A DOCTOR, PIG FARMER AND A FORMER FOOTBALLER WALK INTO PARLIAMENT HOUSE – INTRODUCING THE CURIOUS NEW LEADER OF THE GREENS.
Greens leader, Richard Di Natale, slices through stereotypes and salami.
It’s the evening of Federal Parliament’s frst sitting for 2016 and Richard Di Natale is in his offce performing his salami trick – offering up thin slices of sausage he made from his own pet pigs. Christened Salt and Pepper by his two sons, the pigs once lived, happily, on Di Natale’s farm in Victoria’s Otway Ranges. Now the Senator is serving them up alongside Coopers Pale Ales. Butchering pet animals isn’t what you’d expect from the leader of the Greens, a party formed to protect the environment – but changing expectations is exactly what the 46-year-old wants to do. The ascendancy of Malcolm Turnbull to Prime Minister has triggered a dash towards the centre in Australian federal politics, and Di Natale has no intention of being stuck out on the far-left fringe. On the day he became leader, in May 2015, he immediately antagonised the Labor Party by claiming the Greens are in fact “the natural home of progressive mainstream Australian voters”. Then he antagonised many within his own party by cutting a deal with the Coalition – a taboo and something his predecessor Christine Milne had refused to do – thereby allowing pension cuts to pass through the Senate. And then, at the beginning of this year, Di Natale took aim at one of his party’s most dearly-held beliefs – opposition to genetically-modifed (GM) foods. A medical doctor before entering Parliament, Di Natale told journalists that he didn’t think GM crops posed a signifcant risk to human health. Political commentator Mungo Maccallum, writing in ever-worthy publication The Monthly, noted Di Natale later stepped back from the issue, knowing to push such would create an open break between leader and party faithful. “But he is too honest to be comfortably silent,” wrote Maccallum, “and so, too honest for his party, and perhaps, for the current political system.” A Melbourne boy who showed talent with an AFL football, Di Natale is the frst ‘mainlander’ to lead a political party forged in the environmental activism of Tasmania. Appearing more concerned with refugees than old growth trees, his deal- making suggests he’s the most pragmatic leader the Greens have had. To many, his elevation to leadership when Milne retired was swift and surprising, pushing aside deputy leader Adam Bandt who was widely tipped to be the heir apparent. It prompted NSW Greens Senator Lee Rhiannon, from the party’s hard left, to publicly complain on the night of the change that the process hadn’t been transparent. Here, on the resumption of Parliament in an election year – and on the hunt to double his party’s primary vote – Di Natale’s slicing through the stereotypes of the Greens as a bunch of radical mung bean eaters much like the sharp knife he’s using to carve through the salami. GQ chews a piece (it’s good) takes a swig of Coopers, and we begin.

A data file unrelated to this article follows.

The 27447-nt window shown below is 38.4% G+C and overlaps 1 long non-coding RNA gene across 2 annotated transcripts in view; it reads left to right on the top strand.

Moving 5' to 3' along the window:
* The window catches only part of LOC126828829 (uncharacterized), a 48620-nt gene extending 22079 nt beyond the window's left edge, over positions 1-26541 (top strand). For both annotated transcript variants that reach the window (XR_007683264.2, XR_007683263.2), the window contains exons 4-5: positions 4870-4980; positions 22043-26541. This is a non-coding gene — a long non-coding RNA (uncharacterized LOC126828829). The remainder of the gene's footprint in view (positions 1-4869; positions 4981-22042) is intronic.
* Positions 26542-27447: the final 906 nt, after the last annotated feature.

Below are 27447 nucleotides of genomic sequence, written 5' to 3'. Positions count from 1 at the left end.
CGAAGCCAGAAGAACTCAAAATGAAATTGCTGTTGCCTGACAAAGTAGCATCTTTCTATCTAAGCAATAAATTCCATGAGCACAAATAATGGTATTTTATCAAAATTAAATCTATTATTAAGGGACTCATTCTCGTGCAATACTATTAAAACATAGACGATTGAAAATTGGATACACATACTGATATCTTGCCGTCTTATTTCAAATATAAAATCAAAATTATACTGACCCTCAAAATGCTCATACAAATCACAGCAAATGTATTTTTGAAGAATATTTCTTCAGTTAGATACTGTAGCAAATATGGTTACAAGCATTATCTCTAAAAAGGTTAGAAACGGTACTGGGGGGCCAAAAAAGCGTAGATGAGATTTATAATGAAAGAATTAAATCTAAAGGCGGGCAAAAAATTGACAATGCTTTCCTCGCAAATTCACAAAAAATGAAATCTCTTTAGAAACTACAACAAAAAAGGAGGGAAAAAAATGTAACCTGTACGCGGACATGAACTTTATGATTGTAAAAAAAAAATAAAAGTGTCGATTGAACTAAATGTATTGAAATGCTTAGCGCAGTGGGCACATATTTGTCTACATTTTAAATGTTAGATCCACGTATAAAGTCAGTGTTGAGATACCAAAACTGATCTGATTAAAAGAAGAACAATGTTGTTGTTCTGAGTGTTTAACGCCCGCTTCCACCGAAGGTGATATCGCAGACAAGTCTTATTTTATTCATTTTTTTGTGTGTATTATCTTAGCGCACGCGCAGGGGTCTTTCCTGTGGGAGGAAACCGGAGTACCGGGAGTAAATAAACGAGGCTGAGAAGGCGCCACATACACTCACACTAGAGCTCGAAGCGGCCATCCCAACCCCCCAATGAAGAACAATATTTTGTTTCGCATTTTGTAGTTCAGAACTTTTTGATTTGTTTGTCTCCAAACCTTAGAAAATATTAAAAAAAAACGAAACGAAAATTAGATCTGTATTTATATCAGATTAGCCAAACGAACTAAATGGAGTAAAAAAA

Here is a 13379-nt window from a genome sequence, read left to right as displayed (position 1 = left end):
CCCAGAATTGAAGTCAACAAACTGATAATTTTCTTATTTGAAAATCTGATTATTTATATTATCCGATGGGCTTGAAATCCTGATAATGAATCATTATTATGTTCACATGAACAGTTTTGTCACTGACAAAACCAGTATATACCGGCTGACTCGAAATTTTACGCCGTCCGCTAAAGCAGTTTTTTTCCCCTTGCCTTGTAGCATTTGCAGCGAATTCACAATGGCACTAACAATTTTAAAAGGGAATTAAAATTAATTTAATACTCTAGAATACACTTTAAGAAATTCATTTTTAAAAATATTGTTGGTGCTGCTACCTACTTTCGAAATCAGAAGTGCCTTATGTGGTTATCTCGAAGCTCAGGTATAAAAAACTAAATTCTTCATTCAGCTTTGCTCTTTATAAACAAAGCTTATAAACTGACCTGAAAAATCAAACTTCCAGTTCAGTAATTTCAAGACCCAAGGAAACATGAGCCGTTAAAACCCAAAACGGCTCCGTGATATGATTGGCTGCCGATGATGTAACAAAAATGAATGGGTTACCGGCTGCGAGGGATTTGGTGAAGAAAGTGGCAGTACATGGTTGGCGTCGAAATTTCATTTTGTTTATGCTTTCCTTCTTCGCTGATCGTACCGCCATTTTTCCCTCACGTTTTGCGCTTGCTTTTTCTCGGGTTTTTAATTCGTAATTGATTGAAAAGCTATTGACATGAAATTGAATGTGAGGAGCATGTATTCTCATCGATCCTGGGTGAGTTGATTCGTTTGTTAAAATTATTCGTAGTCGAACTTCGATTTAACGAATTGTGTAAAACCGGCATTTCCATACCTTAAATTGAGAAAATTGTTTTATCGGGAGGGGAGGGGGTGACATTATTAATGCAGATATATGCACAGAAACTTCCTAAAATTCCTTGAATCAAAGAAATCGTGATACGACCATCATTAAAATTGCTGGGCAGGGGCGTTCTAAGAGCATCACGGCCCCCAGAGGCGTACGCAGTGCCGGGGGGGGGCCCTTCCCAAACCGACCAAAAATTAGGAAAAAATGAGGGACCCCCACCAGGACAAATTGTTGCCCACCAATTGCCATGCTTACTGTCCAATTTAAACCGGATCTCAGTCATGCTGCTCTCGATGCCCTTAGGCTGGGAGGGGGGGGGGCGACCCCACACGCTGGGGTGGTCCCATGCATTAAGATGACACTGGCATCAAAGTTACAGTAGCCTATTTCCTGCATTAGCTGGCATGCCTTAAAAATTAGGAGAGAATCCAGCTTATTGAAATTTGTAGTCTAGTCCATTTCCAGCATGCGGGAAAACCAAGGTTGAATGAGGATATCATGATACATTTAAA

GQ: When did Salt and Pepper shuffle off this mortal coil? Richard Di Natale:
Around the middle of last year. I’ve never had pigs before, but we got a couple of piglets, raised them on the property and basically made salami pancetta and capocollo. I’m Italian. To make the salami you add salt and spices, you can use synthetic skins or intestine – these ones have intestine – and then you hang them up for about six weeks. You have to keep wiping them – they start to look a bit gross and get a flm on them, but then they get a white mould – the healthy sort of mould that’s protective. And then you’re ready to go.
GQ: Do you butcher the animals? RDN:
We get someone in who does a home kill.
GQ: We heard you dispatched your own Muscovy ducks for Christmas dinner. How was that? RDN:
My view is if you’re going to eat an animal… [Chokes] Sorry, I have pepper caught...
GQ: ... that’s Pepper coming back to haunt you. RDN:
That’s right, extracting revenge. If you can guarantee it’s had a good life, that’s a good